How to dye fabric, how to dye fabric black, a tutorial featured by The Sewing Korner

When you’re interested in dyeing fabric another color and you’ve never done this before, it can make you a little nervous. The thing is, it doesn’t have to be that way because learning how to dye fabric is easier than you think. Even learning how to dye fabric naturally or how to dye fabric black when the original color is another dark color is easy once you know what you’re doing.

When you’re dyeing fabric, you can use store-bought dye or a more natural dyeing method, but remember that going from light to dark is a lot easier than the other way around. You also need to be familiar with the type of fabric you’re dyeing because natural fabrics dye better than synthetic fabrics.

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    Why Does the Fabric Matter?

    As a general rule, fabrics such as silk, cotton, wool, and linen – which are considered natural fabrics, dye better than synthetic fabrics do. Dyeing fabric is part art, part science, which means you can even combine different dyes in order to come up with new and unique colors. If you want to lighten a fabric before you dye it, you can use a color remover on it first, but it’s not a necessity for the dye job to come out nicely.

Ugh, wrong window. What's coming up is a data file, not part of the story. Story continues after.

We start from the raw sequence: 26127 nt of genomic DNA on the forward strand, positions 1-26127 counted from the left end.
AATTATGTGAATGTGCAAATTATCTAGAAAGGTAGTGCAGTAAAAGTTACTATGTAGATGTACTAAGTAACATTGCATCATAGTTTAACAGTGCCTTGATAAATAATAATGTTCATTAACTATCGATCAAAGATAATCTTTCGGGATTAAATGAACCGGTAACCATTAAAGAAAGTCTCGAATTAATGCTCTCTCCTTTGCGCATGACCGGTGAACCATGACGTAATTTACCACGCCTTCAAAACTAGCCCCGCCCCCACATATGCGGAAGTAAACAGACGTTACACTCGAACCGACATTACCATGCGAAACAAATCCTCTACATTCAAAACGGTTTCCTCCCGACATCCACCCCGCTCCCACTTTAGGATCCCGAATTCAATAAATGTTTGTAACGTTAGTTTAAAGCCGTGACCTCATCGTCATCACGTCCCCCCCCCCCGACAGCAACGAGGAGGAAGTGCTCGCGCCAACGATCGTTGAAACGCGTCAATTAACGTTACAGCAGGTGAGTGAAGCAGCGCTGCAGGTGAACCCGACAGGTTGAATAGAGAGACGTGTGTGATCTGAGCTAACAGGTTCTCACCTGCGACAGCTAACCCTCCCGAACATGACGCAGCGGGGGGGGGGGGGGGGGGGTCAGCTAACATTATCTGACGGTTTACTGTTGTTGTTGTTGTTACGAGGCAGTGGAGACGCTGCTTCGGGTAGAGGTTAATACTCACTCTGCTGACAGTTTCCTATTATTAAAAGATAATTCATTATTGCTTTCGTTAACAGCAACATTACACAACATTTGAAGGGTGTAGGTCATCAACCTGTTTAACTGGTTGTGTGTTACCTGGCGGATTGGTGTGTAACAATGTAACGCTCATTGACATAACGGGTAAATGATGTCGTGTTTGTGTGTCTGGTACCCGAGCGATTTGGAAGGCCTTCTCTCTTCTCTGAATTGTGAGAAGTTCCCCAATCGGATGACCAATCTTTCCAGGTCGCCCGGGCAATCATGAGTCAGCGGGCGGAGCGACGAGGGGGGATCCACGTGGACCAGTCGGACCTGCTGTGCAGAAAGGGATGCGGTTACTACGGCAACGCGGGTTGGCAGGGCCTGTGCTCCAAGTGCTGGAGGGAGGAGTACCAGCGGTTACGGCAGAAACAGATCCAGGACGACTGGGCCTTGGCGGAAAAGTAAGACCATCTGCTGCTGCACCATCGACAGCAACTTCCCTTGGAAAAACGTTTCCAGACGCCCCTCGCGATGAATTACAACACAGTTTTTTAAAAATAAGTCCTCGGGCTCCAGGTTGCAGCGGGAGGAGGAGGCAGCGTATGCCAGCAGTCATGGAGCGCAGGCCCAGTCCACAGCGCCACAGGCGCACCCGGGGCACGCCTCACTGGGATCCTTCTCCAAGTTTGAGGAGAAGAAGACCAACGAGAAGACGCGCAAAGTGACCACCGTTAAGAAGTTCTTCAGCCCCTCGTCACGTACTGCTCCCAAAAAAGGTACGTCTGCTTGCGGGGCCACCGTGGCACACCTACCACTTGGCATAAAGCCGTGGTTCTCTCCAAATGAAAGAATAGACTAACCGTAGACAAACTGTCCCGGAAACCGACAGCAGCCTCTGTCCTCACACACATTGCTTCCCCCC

It’s easy to tell what type of fabric you’re working with when you learn how to dye fabric because all you have to do is look at the label. It also doesn’t mean that synthetic fabric is impossible to dye. It’s just that it’s sometimes a little harder for the dye to “take,” and the color occasionally comes out a bit different than you were expecting.

    Rit Dye Liquid
    Comes in 8oz bottle in a variety of colors. Great for rejuvenating colors that have faded or for coordinating colors together.

    How to Dye Fabric

    Now, let’s cut to the chase and learn how to dye fabric so that you can get started yourself.

    Step 1: Make Sure Your Fabric Is Clean

    If your fabric is brand new and has never been washed before, you’ll want to make sure you wash it – just like you would before you start sewing with it. No need to do anything special – just run it through the washing machine and dry it so that it’s clean and dry.

    Step 2: Prepare for the Dyeing Job